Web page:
Call our Sales Team on 0208 912 2120


17th August 1985, Page 29
17th August 1985
Page 29
Page 29, 17th August 1985 — PING UP )IZ SERVICE
Noticed an error?
If you've noticed an error in this article please click here to report it so we can fix it.

Which of the following most accurately describes the problem?

LT obliged to write to you, first to ;e a small firm which really seems to about its customers, and secondly nock a large company which cares e about the customer who wants a lorry or car than the one who ts a part in order to keep an old one he road.

was called out to one of our vehicles y, a Clydesdale with a 401 engine,

had broken down just west of Ord on the A40. Having found no 6 injector pipe, I went off in search new one, and was directed, by a idly Mercedes dealer, to a large and garage in Kidlington, where, I assured, they would be certain to the pipe.

he spares counter is certainly lent and very modern, with a puter type terminal and printer, and ireman, who seemed to know his But what good are they without the to sell?

ot only did they not have a No 6 , but not even numbers one to five and when the workshop was whether it could repair the old I was informed that several years there had been a clear out and all

the olives and pipes were got rid oi due to lack of demand and room.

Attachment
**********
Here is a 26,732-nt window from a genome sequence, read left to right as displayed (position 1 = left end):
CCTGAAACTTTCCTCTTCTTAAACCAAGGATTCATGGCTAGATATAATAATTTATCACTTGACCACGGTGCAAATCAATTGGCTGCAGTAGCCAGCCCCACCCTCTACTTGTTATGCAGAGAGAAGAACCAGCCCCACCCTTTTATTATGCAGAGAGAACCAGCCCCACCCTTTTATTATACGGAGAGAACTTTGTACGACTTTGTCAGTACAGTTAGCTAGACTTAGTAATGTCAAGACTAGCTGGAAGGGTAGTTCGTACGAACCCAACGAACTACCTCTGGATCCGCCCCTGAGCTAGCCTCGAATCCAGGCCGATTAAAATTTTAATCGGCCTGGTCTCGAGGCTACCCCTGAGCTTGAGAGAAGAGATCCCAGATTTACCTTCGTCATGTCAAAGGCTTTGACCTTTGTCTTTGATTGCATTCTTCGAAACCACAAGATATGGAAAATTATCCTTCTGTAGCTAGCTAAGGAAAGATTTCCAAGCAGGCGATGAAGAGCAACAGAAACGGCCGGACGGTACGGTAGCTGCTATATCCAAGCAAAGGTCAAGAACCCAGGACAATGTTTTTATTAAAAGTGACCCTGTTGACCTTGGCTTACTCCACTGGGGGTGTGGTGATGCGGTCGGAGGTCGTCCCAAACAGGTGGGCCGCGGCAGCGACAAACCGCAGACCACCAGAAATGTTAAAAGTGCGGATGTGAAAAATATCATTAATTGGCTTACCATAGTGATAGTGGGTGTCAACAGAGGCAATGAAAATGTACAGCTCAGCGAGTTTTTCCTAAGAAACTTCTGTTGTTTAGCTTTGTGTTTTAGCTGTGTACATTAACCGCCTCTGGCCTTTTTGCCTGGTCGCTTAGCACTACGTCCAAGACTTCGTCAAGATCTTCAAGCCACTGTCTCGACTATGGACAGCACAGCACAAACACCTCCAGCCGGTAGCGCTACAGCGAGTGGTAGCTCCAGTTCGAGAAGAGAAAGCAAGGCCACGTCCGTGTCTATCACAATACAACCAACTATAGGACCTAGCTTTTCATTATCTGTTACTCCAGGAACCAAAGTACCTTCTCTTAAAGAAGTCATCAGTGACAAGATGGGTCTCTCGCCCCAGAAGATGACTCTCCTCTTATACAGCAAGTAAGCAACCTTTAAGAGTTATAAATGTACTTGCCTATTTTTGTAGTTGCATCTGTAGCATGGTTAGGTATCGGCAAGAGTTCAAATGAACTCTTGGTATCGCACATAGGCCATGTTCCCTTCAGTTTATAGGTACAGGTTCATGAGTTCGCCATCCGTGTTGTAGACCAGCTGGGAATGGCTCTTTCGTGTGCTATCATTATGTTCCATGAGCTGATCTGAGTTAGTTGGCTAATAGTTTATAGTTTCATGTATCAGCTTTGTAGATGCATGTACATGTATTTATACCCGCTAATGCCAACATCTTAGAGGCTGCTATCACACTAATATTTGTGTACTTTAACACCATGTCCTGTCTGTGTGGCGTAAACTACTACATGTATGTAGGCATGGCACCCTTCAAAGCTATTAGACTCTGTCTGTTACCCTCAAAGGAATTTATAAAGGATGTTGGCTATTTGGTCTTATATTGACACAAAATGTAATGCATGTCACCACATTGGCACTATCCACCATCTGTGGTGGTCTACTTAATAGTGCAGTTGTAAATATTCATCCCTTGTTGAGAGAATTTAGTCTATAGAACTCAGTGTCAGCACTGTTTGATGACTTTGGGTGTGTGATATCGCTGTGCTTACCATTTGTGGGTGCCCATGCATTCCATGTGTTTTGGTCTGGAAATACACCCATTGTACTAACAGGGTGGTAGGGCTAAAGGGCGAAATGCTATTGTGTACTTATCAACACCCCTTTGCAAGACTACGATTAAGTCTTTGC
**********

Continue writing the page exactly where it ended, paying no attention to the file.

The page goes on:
On return to the stores, it was suggested I could try a firm in the centre of Oxford, which, to preserve anonymity I shall call Borehams Ltd, of St Thomas' Street, Oxford. I arrived there ar five to one and asked whether I could have a pipe made up.

"Yes, 1 could," but as it closed for lunch, 1-2prrt, I might have to wait a while, I explained my problem, and that the lorry was stranded on the road, and the gentleman who made the pipes offered to stay on and make mine during his dinner hour, and I was charged only ,C9 for the pipe, which would probably have been doubled at a Leyland dealer — that's assurning it had one to sell.

The first, larger, company deserves to founder, and may its computer terminal clog up with fluff, while the second, smaller, concern deserves to prosper, in order that it may still be of service to the haulier and public for many snore years, because it still cares about its customers, putting them before anything else.

Of course, the larger outfit could always get a living from selling lefthanded, fluffy, pink-spotted doggies to hang in die cab, for the luckless Leyland drivers around Oxford to play with while they wait, and wait, for a bit of pipe, or anything else deemed to "not be in demand."

Our local Ford dealers could build a complete vehicle from their spares stockholding. Leyland, please note, downtime costs money!

A. R. Goss Haulage contractor Sandy Bedfordshire


Locations: Oxford

comments powered by Disqus